Angolan yellow fever outbreak highlights dangerous vaccine shortage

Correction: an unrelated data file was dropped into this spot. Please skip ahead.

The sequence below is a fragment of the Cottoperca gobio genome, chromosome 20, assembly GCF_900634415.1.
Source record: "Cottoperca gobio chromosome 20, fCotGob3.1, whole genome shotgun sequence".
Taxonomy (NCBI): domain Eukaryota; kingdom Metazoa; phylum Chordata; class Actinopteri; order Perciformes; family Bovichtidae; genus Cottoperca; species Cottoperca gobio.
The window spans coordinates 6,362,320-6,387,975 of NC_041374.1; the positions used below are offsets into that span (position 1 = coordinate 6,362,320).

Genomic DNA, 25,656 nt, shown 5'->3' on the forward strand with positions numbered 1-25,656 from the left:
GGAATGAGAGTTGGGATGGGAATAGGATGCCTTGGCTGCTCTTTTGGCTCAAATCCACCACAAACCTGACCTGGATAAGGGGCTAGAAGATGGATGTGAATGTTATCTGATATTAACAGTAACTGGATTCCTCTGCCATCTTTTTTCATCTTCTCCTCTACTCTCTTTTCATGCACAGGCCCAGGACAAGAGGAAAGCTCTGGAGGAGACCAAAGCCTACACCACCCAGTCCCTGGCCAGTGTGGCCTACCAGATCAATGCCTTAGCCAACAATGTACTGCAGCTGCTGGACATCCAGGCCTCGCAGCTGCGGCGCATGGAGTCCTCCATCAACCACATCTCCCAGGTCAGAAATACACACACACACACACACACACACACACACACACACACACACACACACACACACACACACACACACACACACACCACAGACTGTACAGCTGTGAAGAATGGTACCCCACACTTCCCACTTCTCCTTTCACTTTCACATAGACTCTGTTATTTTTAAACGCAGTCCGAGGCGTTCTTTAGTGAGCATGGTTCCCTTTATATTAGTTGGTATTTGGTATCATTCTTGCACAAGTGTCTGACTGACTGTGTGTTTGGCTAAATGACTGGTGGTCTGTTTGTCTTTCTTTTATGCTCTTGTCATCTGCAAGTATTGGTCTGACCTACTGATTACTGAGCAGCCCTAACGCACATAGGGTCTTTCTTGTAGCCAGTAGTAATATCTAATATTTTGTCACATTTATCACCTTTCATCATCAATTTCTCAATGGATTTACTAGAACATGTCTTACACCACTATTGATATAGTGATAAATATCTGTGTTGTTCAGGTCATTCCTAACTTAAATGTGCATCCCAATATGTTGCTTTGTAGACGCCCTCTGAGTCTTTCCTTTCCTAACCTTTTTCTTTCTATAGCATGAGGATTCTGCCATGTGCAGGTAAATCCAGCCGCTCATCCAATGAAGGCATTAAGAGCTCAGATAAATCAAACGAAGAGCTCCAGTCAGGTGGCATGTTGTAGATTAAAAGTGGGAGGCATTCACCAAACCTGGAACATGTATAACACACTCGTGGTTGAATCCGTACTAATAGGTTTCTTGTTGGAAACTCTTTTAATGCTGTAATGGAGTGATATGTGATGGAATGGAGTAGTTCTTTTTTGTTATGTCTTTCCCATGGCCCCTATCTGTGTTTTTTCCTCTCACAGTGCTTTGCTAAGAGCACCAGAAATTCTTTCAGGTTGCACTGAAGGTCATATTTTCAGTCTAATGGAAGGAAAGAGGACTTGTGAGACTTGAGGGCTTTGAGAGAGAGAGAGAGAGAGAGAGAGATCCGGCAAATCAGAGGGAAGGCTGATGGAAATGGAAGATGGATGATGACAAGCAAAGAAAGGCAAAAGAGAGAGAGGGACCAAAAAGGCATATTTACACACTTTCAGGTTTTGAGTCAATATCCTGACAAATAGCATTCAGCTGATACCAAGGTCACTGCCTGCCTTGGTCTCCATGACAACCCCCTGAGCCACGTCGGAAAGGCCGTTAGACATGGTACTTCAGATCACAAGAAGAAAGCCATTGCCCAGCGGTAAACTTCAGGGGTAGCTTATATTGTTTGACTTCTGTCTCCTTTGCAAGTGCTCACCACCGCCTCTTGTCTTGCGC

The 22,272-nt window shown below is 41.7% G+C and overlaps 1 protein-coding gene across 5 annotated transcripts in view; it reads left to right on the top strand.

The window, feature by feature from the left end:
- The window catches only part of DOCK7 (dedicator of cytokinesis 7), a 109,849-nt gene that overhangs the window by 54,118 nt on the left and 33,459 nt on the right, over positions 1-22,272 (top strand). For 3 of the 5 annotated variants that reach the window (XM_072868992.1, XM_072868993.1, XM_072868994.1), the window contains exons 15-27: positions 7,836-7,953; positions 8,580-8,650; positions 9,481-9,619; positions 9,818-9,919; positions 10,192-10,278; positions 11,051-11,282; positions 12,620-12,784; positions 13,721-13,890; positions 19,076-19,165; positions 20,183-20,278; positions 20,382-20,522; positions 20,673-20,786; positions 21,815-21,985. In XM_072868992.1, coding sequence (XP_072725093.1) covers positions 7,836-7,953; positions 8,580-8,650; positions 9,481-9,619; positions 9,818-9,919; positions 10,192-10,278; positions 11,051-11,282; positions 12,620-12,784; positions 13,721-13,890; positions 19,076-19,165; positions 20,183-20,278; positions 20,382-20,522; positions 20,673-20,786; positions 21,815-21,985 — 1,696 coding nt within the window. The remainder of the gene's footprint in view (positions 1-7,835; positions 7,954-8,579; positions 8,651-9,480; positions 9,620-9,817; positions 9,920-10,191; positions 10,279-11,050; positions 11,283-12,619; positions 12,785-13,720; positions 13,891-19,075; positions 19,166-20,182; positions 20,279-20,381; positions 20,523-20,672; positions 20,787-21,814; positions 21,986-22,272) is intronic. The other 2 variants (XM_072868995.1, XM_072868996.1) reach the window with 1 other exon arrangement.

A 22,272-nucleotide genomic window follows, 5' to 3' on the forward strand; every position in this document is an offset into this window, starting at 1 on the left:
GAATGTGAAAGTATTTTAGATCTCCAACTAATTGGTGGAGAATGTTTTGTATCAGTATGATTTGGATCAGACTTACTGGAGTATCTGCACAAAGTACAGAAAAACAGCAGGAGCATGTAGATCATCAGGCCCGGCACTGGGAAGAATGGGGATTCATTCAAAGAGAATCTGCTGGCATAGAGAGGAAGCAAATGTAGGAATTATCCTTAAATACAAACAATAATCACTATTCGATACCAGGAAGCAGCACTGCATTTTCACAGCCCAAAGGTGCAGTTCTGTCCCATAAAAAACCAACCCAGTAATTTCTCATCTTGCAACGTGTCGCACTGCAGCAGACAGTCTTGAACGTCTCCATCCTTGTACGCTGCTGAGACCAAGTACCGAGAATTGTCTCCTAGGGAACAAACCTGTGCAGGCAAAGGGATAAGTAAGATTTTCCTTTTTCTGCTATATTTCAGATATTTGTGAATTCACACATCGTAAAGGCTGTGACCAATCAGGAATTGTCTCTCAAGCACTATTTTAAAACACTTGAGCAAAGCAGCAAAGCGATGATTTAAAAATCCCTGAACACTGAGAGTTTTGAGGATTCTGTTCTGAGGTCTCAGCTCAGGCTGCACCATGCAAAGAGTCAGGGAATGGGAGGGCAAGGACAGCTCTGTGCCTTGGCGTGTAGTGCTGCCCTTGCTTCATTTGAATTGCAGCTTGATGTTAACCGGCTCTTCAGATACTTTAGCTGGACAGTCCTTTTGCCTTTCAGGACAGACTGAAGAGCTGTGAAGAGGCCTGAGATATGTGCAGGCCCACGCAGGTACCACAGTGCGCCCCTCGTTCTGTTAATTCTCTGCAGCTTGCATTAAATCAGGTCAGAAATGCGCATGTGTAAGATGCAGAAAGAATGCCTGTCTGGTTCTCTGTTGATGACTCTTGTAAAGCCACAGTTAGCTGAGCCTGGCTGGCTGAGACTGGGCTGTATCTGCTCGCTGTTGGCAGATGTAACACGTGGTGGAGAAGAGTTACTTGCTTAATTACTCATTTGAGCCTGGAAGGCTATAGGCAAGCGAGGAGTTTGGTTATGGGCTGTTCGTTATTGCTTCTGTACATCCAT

first_imgThe three people dressed in baby blue plastic suits and goggles form a human conveyor belt for chicken embryos. The first takes a tray of eggs that were injected with a yellow fever vaccine virus, then left to incubate for 4 days, and cuts the top off each egg. The second tweezes the embryos out of the eggs and deposits them in a large bottle. The last person adds some liquid, then blends the embryos into a rich, red broth that contains millions of weakened virus particles.The end result of this procedure, repeated dozens of times every week at the Pasteur Institute of Dakar, is a highly effective vaccine that offers lifelong protection against yellow fever. But the 80-year-old process is decidedly low-tech and hard to scale up—and that’s become a problem, because a big yellow fever outbreak that started in December 2015 in Luanda, Angola’s capital, has emptied the world’s strategic reserves of the vaccine.The Pasteur Institute, which makes about 10 million doses a year, is one of only four facilities around the world producing yellow fever shots, joining two government-run plants in Russia and Brazil and French vaccine company Sanofi Pasteur. Their combined output has long fallen short of the world’s needs, and the Angola outbreak has worsened the shortfall. Another major outbreak—for instance in Asia, where yellow fever has never gained a foothold—could be impossible to control, says Jack Woodall, a retired virologist in London, formerly of the Centers of Disease Control and Prevention and the World Health Organization. “I hate being alarmist,” says Woodall, who’s also a moderator at the Program for Monitoring Emerging Diseases, an online alert system for disease outbreaks. “But this is something I’m really panicking about.”Sign up for our daily newsletterGet more great content like this delivered right to you!Country *AfghanistanAland IslandsAlbaniaAlgeriaAndorraAngolaAnguillaAntarcticaAntigua and BarbudaArgentinaArmeniaArubaAustraliaAustriaAzerbaijanBahamasBahrainBangladeshBarbadosBelarusBelgiumBelizeBeninBermudaBhutanBolivia, Plurinational State ofBonaire, Sint Eustatius and SabaBosnia and HerzegovinaBotswanaBouvet IslandBrazilBritish Indian Ocean TerritoryBrunei DarussalamBulgariaBurkina FasoBurundiCambodiaCameroonCanadaCape VerdeCayman IslandsCentral African RepublicChadChileChinaChristmas IslandCocos (Keeling) IslandsColombiaComorosCongoCongo, The Democratic Republic of theCook IslandsCosta RicaCote D’IvoireCroatiaCubaCuraçaoCyprusCzech RepublicDenmarkDjiboutiDominicaDominican RepublicEcuadorEgyptEl SalvadorEquatorial GuineaEritreaEstoniaEthiopiaFalkland Islands (Malvinas)Faroe IslandsFijiFinlandFranceFrench GuianaFrench PolynesiaFrench Southern TerritoriesGabonGambiaGeorgiaGermanyGhanaGibraltarGreeceGreenlandGrenadaGuadeloupeGuatemalaGuernseyGuineaGuinea-BissauGuyanaHaitiHeard Island and Mcdonald IslandsHoly See (Vatican City State)HondurasHong KongHungaryIcelandIndiaIndonesiaIran, Islamic Republic ofIraqIrelandIsle of ManIsraelItalyJamaicaJapanJerseyJordanKazakhstanKenyaKiribatiKorea, Democratic People’s Republic ofKorea, Republic ofKuwaitKyrgyzstanLao People’s Democratic RepublicLatviaLebanonLesothoLiberiaLibyan Arab JamahiriyaLiechtensteinLithuaniaLuxembourgMacaoMacedonia, The Former Yugoslav Republic ofMadagascarMalawiMalaysiaMaldivesMaliMaltaMartiniqueMauritaniaMauritiusMayotteMexicoMoldova, Republic ofMonacoMongoliaMontenegroMontserratMoroccoMozambiqueMyanmarNamibiaNauruNepalNetherlandsNew CaledoniaNew ZealandNicaraguaNigerNigeriaNiueNorfolk IslandNorwayOmanPakistanPalestinianPanamaPapua New GuineaParaguayPeruPhilippinesPitcairnPolandPortugalQatarReunionRomaniaRussian FederationRWANDASaint Barthélemy Saint Helena, Ascension and Tristan da CunhaSaint Kitts and NevisSaint LuciaSaint Martin (French part)Saint Pierre and MiquelonSaint Vincent and the GrenadinesSamoaSan MarinoSao Tome and PrincipeSaudi ArabiaSenegalSerbiaSeychellesSierra LeoneSingaporeSint Maarten (Dutch part)SlovakiaSloveniaSolomon IslandsSomaliaSouth AfricaSouth Georgia and the South Sandwich IslandsSouth SudanSpainSri LankaSudanSurinameSvalbard and Jan MayenSwazilandSwedenSwitzerlandSyrian Arab RepublicTaiwanTajikistanTanzania, United Republic ofThailandTimor-LesteTogoTokelauTongaTrinidad and TobagoTunisiaTurkeyTurkmenistanTurks and Caicos IslandsTuvaluUgandaUkraineUnited Arab EmiratesUnited KingdomUnited StatesUruguayUzbekistanVanuatuVenezuela, Bolivarian Republic ofVietnamVirgin Islands, BritishWallis and FutunaWestern SaharaYemenZambiaZimbabweI also wish to receive emails from AAAS/Science and Science advertisers, including information on products, services and special offers which may include but are not limited to news, careers information & upcoming events.Required fields are included by an asterisk(*) The vaccine is the only bulwark against yellow fever, a formidable killer without a cure that’s transmitted primarily through the bite of Aedes aegypti, also known as the yellow fever mosquito. Most infected people have no symptoms at all; some experience fever, joint pains, and headaches. But roughly 15% progress to a more severe stage in which their eyes and skin turn yellow; they may also bleed from the eyes, nose, and mouth. Up to half of these serious cases are fatal. Although yellow fever is endemic in much of Latin America, Africa bears by far the highest burden. Exact numbers are hard to come by, but a study published in 2014 in PLOS Medicine estimated that the disease kills 78,000 Africans every year—although many experts felt that number was too high. Most infections occur in or close to the jungle, where mosquitoes spread the virus primarily between monkeys and occasionally infect a human bystander as well. Urban outbreaks, like the one in Angola, can be far more severe, because mosquitoes can transmit the virus from person to person. “That’s when the disease can really take off,” says William Perea, of the World Health Organization’s (WHO’s) Control of Epidemic Diseases department in Geneva, Switzerland. Angola has seen 490 confirmed cases and 198 deaths so far, but experts say the real toll may be 10 times as high. “We haven’t seen an outbreak like this in many years,” Perea says. A huge vaccination campaign launched in February has already reached almost 6 million of Luanda’s roughly 7.5 million inhabitants. But the disease has since spread to six of the country’s 18 provinces, and the global emergency stockpile of 6 million vaccines is empty. “This is definitely a stressful situation,” says Melissa Malhame of Gavi, the Vaccine Alliance, a Geneva-based public-private partnership that aims to increase immunization in poor countries.A ramped-up battle against yellow fever had already strained the global supply of vaccine. Many countries have made the shot part of their routine vaccination schedules for children, while massive catch-up campaigns were launched to protect entire populations that never received the vaccine before. A United Nations Children’s Emergency Fund report last year estimated that the organization needed 42% more vaccine in the next 3 years than is available to it. A 2013 report put global production in 2009 at 75 million doses, up from 30 million in 2000 but well short of the 105 million doses needed that year. The exact annual production today is unknown, but it’s probably about 80 million doses, says Tom Monath, a virologist who has studied yellow fever for decades and currently works at NewLink Genetics, a biotech company in Ames, Iowa. To make matters worse, the factory in Dakar is about to shut down for a 5-month renovation.Things may get better in the long run. Demand for the vaccine should decline in a few years, after countries wrap up their catch-up campaigns. The Pasteur Institute is building a new facility in Diamniadio, about 30 kilometers from Dakar, that could triple production by 2019; Sanofi Pasteur has built a new facility in France.In the meantime WHO has urged Angola to only vaccinate in areas where yellow fever is spreading. But infected travelers have already brought the disease from Angola to three other countries in Africa, including the Democratic Republic of the Congo; if the disease started circulating in its sprawling capital, Kinshasa, that could be catastrophic, Monath says.”I think all the specialists in my field agree that there is a real and present danger of having a major outbreak of yellow fever that is uncontrollable,” adds medical entomologist Paul Reiter of the Pasteur Institute in Paris. “It’s a ticking time bomb.” One stopgap measure might be to lower the vaccine dose, Monath says; some studies have shown that just one-fifth or one-tenth of the current dose could protect people.Spread to Asia is the nightmare scenario for yellow fever experts. Angola is home to many Chinese workers, and in at least six cases they have already brought the virus to China. Five of these cases occurred in Beijing, where Aedes aegypti does not occur, so the disease could not spread. But the mosquito is abundant in southern China and elsewhere in Asia—and so are vulnerable people. Oddly, however, yellow fever has never taken off on that continent. There is a real and present danger of having a major outbreak of yellow fever that is uncontrollable.Paul Reiter, a medical entomologist at the Pasteur Institute in ParisPerhaps Asia has just been unbelievably lucky. “It didn’t happen before, but does that mean it is not going to happen now?” Perea asks. “Nobody knows.”last_img read more